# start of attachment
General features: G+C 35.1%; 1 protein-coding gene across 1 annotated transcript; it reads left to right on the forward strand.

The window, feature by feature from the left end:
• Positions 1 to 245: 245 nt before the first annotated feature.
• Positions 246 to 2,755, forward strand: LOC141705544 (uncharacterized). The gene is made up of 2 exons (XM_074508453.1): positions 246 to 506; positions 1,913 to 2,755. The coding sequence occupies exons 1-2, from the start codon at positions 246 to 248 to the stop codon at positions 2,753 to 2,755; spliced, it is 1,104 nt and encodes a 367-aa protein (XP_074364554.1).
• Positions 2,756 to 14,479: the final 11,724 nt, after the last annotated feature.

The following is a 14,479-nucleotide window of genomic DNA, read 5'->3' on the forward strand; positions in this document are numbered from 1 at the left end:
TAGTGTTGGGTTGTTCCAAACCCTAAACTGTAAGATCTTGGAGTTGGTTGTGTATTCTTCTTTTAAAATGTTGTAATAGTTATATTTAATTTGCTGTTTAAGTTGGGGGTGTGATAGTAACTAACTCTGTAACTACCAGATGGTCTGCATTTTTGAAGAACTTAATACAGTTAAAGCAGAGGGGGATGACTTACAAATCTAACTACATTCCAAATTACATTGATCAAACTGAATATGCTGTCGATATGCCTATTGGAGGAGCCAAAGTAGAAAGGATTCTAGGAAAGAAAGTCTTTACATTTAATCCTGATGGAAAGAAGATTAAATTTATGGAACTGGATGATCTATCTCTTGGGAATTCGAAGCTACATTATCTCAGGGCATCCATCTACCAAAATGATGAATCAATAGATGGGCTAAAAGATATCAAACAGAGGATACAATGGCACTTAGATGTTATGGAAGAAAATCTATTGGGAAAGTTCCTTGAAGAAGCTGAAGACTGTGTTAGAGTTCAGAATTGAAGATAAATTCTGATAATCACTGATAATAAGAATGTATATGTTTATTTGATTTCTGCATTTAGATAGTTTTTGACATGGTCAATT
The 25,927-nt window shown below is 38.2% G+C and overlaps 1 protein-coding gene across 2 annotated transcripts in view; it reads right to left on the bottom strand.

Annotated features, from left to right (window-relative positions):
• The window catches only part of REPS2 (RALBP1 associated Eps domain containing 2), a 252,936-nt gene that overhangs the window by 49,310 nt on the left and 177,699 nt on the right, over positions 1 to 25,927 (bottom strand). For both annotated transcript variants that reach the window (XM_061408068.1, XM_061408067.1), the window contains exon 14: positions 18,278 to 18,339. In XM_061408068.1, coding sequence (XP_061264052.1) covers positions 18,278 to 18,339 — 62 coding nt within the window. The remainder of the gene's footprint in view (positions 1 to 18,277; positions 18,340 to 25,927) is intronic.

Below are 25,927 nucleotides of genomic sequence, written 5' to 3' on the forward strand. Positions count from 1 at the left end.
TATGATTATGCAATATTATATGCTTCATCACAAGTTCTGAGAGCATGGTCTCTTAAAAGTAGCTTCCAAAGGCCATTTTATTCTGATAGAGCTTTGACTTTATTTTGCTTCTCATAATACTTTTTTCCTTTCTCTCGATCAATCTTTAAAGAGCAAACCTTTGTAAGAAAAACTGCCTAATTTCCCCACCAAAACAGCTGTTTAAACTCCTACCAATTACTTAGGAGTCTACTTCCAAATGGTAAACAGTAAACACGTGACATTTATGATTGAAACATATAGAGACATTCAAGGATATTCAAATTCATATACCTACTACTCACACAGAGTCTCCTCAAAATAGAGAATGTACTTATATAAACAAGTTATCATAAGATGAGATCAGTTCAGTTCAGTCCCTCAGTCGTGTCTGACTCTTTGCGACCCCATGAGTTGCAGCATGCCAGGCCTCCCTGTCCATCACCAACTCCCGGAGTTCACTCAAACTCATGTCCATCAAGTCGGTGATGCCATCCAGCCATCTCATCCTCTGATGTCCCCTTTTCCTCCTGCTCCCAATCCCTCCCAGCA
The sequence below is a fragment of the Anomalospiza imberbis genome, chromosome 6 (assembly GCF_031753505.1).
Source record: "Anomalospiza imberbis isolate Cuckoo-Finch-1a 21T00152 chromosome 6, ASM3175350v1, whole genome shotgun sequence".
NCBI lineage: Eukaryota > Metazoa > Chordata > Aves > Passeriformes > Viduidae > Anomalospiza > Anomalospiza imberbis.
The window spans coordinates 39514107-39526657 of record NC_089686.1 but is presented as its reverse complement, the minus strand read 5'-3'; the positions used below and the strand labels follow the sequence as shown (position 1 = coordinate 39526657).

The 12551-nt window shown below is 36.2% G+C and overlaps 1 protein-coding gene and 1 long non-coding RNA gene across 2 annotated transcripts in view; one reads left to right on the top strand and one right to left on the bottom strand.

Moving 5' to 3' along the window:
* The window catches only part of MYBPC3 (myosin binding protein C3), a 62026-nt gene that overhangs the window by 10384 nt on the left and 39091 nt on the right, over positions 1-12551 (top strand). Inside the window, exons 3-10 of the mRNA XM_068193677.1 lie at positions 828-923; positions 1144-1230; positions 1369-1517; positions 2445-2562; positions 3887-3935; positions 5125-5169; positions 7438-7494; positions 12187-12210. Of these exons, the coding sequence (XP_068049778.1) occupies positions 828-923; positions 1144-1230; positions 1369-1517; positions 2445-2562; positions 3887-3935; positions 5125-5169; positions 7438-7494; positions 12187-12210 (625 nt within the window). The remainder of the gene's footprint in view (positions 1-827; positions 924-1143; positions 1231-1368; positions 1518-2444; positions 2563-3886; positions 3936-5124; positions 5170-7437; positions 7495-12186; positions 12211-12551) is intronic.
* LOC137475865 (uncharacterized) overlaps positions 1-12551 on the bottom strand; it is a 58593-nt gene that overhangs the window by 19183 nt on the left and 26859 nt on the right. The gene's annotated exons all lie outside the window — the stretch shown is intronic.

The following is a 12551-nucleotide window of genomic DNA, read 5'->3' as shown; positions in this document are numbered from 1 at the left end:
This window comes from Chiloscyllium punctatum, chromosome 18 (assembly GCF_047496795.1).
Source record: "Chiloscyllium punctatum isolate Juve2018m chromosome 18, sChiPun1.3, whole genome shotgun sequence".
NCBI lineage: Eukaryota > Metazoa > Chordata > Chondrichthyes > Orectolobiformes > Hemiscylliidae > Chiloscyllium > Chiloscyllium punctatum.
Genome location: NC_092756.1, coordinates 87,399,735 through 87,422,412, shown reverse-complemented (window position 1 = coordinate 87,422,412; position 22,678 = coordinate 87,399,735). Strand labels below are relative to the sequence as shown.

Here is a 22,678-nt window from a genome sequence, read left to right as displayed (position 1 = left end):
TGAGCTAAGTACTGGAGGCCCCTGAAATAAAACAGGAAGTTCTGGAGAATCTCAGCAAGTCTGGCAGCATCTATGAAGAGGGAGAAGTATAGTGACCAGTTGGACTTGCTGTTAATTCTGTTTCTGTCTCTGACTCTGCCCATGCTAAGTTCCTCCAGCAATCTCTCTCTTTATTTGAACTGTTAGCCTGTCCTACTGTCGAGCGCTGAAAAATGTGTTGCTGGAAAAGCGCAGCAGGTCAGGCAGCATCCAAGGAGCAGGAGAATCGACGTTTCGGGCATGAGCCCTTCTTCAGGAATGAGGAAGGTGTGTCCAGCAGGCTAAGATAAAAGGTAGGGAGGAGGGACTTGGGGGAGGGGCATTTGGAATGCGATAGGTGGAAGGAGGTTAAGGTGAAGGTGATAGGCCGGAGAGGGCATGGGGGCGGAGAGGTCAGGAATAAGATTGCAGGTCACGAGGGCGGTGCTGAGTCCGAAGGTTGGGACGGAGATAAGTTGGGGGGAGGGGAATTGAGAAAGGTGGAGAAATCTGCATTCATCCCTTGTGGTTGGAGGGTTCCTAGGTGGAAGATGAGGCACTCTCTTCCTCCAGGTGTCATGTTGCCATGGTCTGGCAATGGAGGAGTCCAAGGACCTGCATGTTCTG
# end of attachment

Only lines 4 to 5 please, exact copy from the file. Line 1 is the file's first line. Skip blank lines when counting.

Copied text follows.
• Positions 246 to 2,755, forward strand: LOC141705544 (uncharacterized). The gene is made up of 2 exons (XM_074508453.1): positions 246 to 506; positions 1,913 to 2,755. The coding sequence occupies exons 1-2, from the start codon at positions 246 to 248 to the stop codon at positions 2,753 to 2,755; spliced, it is 1,104 nt and encodes a 367-aa protein (XP_074364554.1).
• Positions 2,756 to 14,479: the final 11,724 nt, after the last annotated feature.